Starting from the third year and onwards, most classes are assessed with assignments and papers. Personally, I prefer this way of “examining” because it keeps us busy mostly during the semester and not so much in the end. Also, actively working on projects clearly gives us better and deeper knowledge in whatever we are doing, compared to the studying we do for exams. studying at Aristotle University of Thessaloniki
The examination period is in January and February for the winter semester. And mostly in June for the summer one. There’s also the September exam period where you can retake exams for failed classes.
Exams depend entirely on professors. We’ve done multiple choice exams, short answers, long answers, exercises, problem solving. My exams are in two months, and I’m not looking forward to it.
Job possibilities after graduating
I would argue that positions such as media marketer, media manager, social media manager, public relations staff are going to be in high demand. I have never applied for a job in my field. But I often look them up, just so I can have an idea of what is happening. It seems to me that more and more companies and employers are starting to see the value in media work. So more jobs are coming into existence. I would still insist that in order to truly advance in this field you will need to work abroad. When it comes to journalism, it seems to me that it’s a little harder to find a job, especially one you will like. Talent isn’t necessarily rewarded in journalism in Greece (and the rest of the world unfortunately). Personally, I find it very scary to apply to become a journalist in modern day Greece where people are fighting for our right to free press. It seems like we’re going backwards.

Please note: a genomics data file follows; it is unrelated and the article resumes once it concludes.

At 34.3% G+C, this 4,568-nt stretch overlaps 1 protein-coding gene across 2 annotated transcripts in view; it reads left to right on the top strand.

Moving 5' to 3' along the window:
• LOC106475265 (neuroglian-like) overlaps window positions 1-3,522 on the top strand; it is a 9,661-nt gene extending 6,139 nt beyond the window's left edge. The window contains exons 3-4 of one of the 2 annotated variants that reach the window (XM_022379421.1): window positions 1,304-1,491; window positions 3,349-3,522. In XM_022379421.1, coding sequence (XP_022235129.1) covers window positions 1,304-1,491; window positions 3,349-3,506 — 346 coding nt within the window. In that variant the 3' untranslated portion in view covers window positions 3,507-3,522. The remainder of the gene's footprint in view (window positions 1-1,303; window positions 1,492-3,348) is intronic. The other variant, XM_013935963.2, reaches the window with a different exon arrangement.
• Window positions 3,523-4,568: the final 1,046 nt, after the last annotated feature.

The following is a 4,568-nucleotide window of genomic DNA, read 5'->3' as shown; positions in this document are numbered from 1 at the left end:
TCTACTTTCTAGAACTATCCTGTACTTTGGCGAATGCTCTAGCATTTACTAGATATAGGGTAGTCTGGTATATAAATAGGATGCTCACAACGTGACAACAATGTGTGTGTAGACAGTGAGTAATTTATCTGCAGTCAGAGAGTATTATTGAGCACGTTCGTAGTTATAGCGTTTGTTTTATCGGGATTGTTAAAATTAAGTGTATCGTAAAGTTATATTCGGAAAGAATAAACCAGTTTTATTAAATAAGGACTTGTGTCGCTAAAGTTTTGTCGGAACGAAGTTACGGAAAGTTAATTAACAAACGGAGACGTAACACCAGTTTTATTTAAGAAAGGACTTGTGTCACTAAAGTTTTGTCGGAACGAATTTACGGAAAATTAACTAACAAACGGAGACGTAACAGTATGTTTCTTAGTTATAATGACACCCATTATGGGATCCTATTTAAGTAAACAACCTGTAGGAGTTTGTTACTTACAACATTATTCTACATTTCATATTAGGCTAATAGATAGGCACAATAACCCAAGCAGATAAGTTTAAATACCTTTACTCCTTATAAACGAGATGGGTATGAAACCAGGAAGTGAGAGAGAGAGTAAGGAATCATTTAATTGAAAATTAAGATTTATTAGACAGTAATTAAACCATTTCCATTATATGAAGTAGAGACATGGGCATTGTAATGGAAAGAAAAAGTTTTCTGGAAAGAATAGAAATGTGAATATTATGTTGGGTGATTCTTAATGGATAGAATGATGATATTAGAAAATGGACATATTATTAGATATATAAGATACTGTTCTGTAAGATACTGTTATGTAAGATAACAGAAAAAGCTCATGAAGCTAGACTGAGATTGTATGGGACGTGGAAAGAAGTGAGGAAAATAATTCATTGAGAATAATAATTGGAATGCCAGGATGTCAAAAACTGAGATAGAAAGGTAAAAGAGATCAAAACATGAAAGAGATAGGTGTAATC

Tolerating the differences
To be completely honest, when I hear about Romanians in Greece my mind always goes to tourists. It’s a well known fact that we have so many Romanian tourists every summer, and that they boost our economy. I have worked in tourism and my experience with Romanian tourists is really good.
About accomodation and prices
I think studying in Greece is easy and accessible for Greek people, not foreign students. I would say that the cost of living in Greece is average compared to the rest of Europe. Obviously much cheaper than countries like Germany or Czechia or Spain, but not more than Poland, Romania, Bulgaria. For full time studies, foreign students have to pay so much compared to what Greek students pay.
Why should you choose Thessaloniki
I think Greece offers an alternative university experience, depending on where you’re going, of course. Thessaloniki and Athens offer the big city experience. So, if you want to visit museums and galleries as well as go out and party, they’re the perfect options. Every university has its own charm. I would recommend studies in Greece to people who want to combine their studies with exploring Greek history, discovering its natural beauty (not only beaches but also mountains), sipping on some good wine and tasting some good food.
– Stavroula Mazni, student at Journalism and Media Communications departament, Aristotle University of Thessaloniki